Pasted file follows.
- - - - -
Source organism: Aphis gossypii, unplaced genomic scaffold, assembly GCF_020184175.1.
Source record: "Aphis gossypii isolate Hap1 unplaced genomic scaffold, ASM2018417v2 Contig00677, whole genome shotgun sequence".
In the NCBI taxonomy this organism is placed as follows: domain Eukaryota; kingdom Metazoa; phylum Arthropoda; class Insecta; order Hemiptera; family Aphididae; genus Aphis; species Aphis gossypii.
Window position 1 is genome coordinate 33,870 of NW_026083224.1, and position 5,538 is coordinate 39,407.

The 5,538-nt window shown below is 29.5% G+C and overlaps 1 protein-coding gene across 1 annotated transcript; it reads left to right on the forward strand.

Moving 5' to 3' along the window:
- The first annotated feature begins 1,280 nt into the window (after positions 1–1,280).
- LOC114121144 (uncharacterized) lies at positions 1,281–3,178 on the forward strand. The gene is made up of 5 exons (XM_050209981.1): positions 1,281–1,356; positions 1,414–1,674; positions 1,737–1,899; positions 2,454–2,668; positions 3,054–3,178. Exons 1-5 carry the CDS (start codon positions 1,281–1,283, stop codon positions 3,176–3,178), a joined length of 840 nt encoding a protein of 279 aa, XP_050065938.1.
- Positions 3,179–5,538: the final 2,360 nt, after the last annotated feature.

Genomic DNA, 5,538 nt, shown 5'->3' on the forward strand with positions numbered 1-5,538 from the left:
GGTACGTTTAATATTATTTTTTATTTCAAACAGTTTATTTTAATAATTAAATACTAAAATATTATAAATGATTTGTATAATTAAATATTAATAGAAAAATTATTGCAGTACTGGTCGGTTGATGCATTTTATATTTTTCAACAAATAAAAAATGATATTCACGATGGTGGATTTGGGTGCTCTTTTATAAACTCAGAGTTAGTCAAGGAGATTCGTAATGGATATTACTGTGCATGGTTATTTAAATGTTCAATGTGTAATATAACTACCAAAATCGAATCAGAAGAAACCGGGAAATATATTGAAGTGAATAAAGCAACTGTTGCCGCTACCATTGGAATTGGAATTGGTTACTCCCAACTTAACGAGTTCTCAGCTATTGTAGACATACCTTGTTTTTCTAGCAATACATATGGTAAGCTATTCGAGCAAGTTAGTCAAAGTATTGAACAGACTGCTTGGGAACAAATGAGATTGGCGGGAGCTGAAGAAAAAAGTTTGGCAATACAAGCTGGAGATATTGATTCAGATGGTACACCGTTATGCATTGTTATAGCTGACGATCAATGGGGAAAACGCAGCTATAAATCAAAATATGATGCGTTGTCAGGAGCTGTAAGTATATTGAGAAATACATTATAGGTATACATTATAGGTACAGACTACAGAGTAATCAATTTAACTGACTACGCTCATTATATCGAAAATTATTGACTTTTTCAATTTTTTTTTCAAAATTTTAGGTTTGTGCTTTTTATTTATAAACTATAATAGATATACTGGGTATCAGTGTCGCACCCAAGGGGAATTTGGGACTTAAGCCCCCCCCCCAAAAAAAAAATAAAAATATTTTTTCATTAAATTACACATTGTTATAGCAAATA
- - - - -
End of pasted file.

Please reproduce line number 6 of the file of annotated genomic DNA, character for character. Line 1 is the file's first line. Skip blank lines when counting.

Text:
Moving 5' to 3' along the window: